The D.I.Y. parent has come a long way in recent years, what with social media and new and improved hand tools, it has become a satisfying way to impress your kids and your kids friends even! As a child I always wanted a tree house and after watching the Sandalot Kids’ this want became a priority. And so I asked my father if he could help me make me one and he’s answer was a simple “No”. I was perplexed and at the time I thought that he had answered no because I had been naughty, or both my parents thought it was unsafe. But after asking my father in recent years why I wasn’t allowed one it became apparent that it wasn’t for any of the above mentioned causes but simply that my Dad didn’t know how to and it was potentially an expensive project.
These days you have everyday Fathers and Mothers undertaking new and exciting projects with their children to create cubby houses, playgrounds, sandpits and interactive obstacle courses all within their own backyard. The best part about this is there are a multitude of examples and instructions available on the internet to show you how. Parents are now using left over materials such as palettes and old doors and turning them in to mini abodes for their kiddies. It would appear from some of the elaborate designs that the job of constructing them is as much about the therapy for the adult as it is for the child.
We all know the marvel of recycling palettes, which are a fantastic resource for constructing those cubby or tree houses, but you can also look towards other old building materials to make these items. Old doors and windows are also a fantastic material to use for a shelter and are usually found sticking out of a skip bin on a building site. In fact, you would be amazed at what gets thrown into a skip bin that can be upcycled for such a use as a child’s backyard playground. Other great materials are cable reels and even old tires. Both can so with a lick of paint and they’re good to go for a child’s table and chairs or a classic swing.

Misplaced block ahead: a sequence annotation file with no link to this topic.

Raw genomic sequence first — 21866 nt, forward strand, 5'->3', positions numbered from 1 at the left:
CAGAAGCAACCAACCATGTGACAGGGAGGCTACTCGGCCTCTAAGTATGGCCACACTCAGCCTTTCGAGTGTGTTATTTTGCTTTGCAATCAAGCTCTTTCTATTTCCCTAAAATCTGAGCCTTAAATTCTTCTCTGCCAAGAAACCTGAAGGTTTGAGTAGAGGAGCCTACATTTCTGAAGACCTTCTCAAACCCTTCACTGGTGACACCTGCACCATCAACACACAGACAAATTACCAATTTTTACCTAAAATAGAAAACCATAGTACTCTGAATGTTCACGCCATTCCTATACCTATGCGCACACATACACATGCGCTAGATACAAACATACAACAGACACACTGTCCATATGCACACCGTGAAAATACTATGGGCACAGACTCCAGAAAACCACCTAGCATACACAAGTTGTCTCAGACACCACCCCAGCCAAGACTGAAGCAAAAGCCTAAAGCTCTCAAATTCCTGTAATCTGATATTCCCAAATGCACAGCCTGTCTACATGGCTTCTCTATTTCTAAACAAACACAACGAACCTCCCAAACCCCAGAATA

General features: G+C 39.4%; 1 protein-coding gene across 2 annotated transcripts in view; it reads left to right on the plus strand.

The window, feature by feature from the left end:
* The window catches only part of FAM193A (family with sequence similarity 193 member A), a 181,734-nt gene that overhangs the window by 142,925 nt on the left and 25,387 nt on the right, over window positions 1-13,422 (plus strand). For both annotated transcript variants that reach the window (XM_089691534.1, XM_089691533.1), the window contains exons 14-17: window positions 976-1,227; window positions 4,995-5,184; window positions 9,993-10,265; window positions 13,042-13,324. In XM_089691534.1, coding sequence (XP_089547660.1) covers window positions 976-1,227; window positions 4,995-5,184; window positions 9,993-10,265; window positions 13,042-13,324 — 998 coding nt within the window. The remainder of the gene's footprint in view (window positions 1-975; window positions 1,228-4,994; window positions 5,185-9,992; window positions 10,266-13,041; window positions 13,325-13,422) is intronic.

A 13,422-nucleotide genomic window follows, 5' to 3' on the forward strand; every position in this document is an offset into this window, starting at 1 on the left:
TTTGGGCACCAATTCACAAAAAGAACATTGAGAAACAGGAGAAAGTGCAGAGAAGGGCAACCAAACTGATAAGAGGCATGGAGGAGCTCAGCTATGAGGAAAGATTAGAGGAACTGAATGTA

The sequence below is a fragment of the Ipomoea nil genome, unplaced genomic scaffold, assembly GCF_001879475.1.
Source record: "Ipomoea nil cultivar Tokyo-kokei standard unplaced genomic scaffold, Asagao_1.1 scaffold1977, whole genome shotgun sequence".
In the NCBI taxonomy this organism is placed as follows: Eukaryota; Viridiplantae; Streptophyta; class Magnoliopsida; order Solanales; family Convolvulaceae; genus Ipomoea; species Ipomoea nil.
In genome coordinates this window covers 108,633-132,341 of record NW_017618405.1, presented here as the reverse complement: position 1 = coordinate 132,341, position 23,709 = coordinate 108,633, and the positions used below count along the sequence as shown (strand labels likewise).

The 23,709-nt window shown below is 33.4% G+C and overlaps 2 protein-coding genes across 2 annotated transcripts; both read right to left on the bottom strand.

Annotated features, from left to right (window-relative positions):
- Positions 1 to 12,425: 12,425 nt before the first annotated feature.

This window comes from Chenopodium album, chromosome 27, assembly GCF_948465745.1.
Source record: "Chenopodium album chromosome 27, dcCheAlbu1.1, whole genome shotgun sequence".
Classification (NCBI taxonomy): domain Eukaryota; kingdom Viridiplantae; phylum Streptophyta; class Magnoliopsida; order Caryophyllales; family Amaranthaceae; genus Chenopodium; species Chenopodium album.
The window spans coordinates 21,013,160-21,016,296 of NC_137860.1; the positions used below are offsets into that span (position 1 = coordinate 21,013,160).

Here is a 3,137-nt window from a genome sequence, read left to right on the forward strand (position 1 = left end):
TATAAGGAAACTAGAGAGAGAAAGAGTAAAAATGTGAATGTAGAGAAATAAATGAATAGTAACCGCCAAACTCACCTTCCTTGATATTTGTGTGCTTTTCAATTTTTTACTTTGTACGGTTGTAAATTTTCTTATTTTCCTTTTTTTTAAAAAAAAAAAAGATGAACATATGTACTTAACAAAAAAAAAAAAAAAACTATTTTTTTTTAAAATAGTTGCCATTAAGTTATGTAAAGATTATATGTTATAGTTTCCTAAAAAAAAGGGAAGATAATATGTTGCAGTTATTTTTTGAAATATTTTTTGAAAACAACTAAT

So when your child asks can you build me a tree house or a cubby, say yes! By recycling materials, the costs will be minimal and sometimes the limitations of a product can actually bring out the best possibilities. If you have no idea how to construct such an item or just need some inspiration, look to the internet to see other amazing D.I.Y. parents and their projects. And most importantly, design and do the project with your client (your child) so that you both gain satisfaction from the project and a catalogue of memories to come.